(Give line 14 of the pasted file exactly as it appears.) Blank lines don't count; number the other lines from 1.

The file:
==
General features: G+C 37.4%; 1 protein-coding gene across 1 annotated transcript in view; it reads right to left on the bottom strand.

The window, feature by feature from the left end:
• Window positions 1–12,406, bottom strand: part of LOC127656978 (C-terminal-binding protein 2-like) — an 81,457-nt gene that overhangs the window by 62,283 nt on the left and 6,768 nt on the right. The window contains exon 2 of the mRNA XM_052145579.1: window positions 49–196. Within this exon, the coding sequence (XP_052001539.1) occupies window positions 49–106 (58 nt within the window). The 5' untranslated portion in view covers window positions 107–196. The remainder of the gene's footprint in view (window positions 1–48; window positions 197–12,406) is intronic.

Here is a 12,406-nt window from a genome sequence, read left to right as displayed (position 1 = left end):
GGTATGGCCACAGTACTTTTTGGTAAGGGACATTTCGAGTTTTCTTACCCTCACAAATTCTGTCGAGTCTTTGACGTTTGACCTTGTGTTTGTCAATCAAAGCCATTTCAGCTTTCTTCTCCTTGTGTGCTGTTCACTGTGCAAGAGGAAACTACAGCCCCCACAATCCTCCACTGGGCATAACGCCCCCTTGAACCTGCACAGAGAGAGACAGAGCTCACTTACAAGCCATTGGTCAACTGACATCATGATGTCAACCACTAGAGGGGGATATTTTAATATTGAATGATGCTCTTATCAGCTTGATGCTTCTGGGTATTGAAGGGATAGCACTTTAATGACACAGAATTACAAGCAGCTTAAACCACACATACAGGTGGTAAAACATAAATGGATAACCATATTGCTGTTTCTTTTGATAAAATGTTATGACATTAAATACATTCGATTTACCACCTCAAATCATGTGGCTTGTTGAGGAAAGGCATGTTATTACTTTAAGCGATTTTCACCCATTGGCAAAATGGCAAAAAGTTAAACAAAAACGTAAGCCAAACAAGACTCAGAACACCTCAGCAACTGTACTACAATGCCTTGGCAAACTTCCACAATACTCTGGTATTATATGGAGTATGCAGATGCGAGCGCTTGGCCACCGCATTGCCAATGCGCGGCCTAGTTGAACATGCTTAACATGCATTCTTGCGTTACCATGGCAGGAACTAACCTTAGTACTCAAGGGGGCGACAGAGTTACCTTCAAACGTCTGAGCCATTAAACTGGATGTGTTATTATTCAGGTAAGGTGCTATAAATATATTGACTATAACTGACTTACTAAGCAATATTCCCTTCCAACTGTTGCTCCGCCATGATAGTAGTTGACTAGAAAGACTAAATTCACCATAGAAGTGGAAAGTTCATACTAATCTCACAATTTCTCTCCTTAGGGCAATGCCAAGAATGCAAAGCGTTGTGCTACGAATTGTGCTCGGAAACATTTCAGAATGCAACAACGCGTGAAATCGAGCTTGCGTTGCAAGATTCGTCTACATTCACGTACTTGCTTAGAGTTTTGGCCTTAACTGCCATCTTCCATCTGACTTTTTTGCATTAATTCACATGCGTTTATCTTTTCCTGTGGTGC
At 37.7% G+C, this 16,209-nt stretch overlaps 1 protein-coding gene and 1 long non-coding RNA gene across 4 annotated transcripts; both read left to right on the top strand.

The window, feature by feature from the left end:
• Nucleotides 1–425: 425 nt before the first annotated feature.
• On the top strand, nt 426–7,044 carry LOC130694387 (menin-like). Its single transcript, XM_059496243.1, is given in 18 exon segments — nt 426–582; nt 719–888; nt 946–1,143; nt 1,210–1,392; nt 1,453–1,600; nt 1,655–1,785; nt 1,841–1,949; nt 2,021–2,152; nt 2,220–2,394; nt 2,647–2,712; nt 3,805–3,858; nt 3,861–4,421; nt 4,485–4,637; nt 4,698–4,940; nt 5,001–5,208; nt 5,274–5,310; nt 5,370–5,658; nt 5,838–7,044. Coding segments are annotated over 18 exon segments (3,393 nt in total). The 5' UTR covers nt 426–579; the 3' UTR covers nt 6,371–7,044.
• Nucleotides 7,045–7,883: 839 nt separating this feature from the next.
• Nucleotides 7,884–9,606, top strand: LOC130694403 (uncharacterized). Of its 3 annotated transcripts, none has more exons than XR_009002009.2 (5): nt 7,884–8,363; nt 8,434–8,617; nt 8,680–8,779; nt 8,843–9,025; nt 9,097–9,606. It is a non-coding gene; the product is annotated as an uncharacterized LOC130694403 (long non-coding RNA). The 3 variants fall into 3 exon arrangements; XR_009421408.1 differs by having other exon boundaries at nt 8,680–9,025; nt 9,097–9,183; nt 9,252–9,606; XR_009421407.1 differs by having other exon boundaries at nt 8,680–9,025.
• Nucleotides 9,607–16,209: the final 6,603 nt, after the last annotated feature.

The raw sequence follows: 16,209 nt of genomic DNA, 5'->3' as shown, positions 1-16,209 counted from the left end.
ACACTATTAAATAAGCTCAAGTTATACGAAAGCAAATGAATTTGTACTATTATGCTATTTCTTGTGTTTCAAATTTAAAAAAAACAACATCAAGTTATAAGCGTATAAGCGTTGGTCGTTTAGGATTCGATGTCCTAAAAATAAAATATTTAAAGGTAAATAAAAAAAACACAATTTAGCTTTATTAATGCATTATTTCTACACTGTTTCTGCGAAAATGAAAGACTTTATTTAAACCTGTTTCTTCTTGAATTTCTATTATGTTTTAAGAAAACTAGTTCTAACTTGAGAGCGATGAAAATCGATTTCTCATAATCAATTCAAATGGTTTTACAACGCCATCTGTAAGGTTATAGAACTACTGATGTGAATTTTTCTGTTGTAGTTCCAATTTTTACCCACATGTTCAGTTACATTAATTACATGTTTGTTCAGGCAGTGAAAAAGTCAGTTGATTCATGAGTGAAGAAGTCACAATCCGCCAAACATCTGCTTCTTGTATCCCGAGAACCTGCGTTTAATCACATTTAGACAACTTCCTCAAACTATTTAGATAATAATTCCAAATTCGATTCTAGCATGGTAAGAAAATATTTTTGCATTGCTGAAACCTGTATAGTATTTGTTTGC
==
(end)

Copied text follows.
ACACTATTAAATAAGCTCAAGTTATACGAAAGCAAATGAATTTGTACTATTATGCTATTTCTTGTGTTTCAAATTTAAAAAAAACAACATCAAGTTATAAGCGTATAAGCGTTGGTCGTTTAGGATTCGATGTCCTAAAAATAAAATATTTAAAGGTAAATAAAAAAAACACAATTTAGCTTTATTAATGCATTATTTCTACACTGTTTCTGCGAAAATGAAAGACTTTATTTAAACCTGTTTCTTCTTGAATTTCTATTATGTTTTAAGAAAACTAGTTCTAACTTGAGAGCGATGAAAATCGATTTCTCATAATCAATTCAAATGGTTTTACAACGCCATCTGTAAGGTTATAGAACTACTGATGTGAATTTTTCTGTTGTAGTTCCAATTTTTACCCACATGTTCAGTTACATTAATTACATGTTTGTTCAGGCAGTGAAAAAGTCAGTTGATTCATGAGTGAAGAAGTCACAATCCGCCAAACATCTGCTTCTTGTATCCCGAGAACCTGCGTTTAATCACATTTAGACAACTTCCTCAAACTATTTAGATAATAATTCCAAATTCGATTCTAGCATGGTAAGAAAATATTTTTGCATTGCTGAAACCTGTATAGTATTTGTTTGC